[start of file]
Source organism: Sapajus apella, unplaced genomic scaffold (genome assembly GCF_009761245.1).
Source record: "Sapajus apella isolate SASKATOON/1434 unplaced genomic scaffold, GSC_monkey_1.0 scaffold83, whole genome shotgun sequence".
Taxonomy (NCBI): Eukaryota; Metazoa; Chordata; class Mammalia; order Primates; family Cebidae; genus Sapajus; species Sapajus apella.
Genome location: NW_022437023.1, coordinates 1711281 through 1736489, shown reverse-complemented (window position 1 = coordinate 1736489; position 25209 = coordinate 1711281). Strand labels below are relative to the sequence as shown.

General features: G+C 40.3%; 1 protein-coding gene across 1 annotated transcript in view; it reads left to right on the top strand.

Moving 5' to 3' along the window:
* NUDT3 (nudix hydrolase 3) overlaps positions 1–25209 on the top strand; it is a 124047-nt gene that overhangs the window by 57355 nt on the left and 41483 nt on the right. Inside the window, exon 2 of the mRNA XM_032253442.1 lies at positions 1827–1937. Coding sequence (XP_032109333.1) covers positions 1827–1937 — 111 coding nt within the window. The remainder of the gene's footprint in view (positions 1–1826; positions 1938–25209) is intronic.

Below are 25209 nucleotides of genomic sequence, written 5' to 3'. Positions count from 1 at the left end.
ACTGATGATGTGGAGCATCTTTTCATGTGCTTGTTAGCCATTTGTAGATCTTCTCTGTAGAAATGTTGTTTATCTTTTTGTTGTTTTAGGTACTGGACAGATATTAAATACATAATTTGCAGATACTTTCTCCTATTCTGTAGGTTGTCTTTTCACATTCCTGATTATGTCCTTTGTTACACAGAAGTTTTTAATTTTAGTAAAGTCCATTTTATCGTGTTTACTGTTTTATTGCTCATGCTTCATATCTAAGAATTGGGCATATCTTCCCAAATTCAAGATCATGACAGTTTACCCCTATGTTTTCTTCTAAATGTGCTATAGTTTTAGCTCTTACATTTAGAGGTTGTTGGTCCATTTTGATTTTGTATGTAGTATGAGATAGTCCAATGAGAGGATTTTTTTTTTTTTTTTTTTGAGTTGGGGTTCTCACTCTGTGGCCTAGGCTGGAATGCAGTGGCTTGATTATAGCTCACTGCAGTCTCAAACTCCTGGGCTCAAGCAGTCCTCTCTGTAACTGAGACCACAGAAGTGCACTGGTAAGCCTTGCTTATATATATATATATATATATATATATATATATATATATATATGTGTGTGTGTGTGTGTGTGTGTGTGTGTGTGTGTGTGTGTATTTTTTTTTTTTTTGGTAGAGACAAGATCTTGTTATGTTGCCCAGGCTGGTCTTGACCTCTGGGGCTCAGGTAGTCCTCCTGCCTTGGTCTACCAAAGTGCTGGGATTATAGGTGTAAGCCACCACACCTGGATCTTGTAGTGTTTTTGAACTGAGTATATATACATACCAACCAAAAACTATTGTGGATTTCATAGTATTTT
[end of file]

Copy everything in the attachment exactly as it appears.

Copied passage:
Source organism: Sapajus apella, unplaced genomic scaffold (genome assembly GCF_009761245.1).
Source record: "Sapajus apella isolate SASKATOON/1434 unplaced genomic scaffold, GSC_monkey_1.0 scaffold83, whole genome shotgun sequence".
Taxonomy (NCBI): Eukaryota; Metazoa; Chordata; class Mammalia; order Primates; family Cebidae; genus Sapajus; species Sapajus apella.
Genome location: NW_022437023.1, coordinates 1711281 through 1736489, shown reverse-complemented (window position 1 = coordinate 1736489; position 25209 = coordinate 1711281). Strand labels below are relative to the sequence as shown.

General features: G+C 40.3%; 1 protein-coding gene across 1 annotated transcript in view; it reads left to right on the top strand.

Moving 5' to 3' along the window:
* NUDT3 (nudix hydrolase 3) overlaps positions 1–25209 on the top strand; it is a 124047-nt gene that overhangs the window by 57355 nt on the left and 41483 nt on the right. Inside the window, exon 2 of the mRNA XM_032253442.1 lies at positions 1827–1937. Coding sequence (XP_032109333.1) covers positions 1827–1937 — 111 coding nt within the window. The remainder of the gene's footprint in view (positions 1–1826; positions 1938–25209) is intronic.

Below are 25209 nucleotides of genomic sequence, written 5' to 3'. Positions count from 1 at the left end.
ACTGATGATGTGGAGCATCTTTTCATGTGCTTGTTAGCCATTTGTAGATCTTCTCTGTAGAAATGTTGTTTATCTTTTTGTTGTTTTAGGTACTGGACAGATATTAAATACATAATTTGCAGATACTTTCTCCTATTCTGTAGGTTGTCTTTTCACATTCCTGATTATGTCCTTTGTTACACAGAAGTTTTTAATTTTAGTAAAGTCCATTTTATCGTGTTTACTGTTTTATTGCTCATGCTTCATATCTAAGAATTGGGCATATCTTCCCAAATTCAAGATCATGACAGTTTACCCCTATGTTTTCTTCTAAATGTGCTATAGTTTTAGCTCTTACATTTAGAGGTTGTTGGTCCATTTTGATTTTGTATGTAGTATGAGATAGTCCAATGAGAGGATTTTTTTTTTTTTTTTTTTGAGTTGGGGTTCTCACTCTGTGGCCTAGGCTGGAATGCAGTGGCTTGATTATAGCTCACTGCAGTCTCAAACTCCTGGGCTCAAGCAGTCCTCTCTGTAACTGAGACCACAGAAGTGCACTGGTAAGCCTTGCTTATATATATATATATATATATATATATATATATATATATATATGTGTGTGTGTGTGTGTGTGTGTGTGTGTGTGTGTGTGTGTATTTTTTTTTTTTTTGGTAGAGACAAGATCTTGTTATGTTGCCCAGGCTGGTCTTGACCTCTGGGGCTCAGGTAGTCCTCCTGCCTTGGTCTACCAAAGTGCTGGGATTATAGGTGTAAGCCACCACACCTGGATCTTGTAGTGTTTTTGAACTGAGTATATATACATACCAACCAAAAACTATTGTGGATTTCATAGTATTTT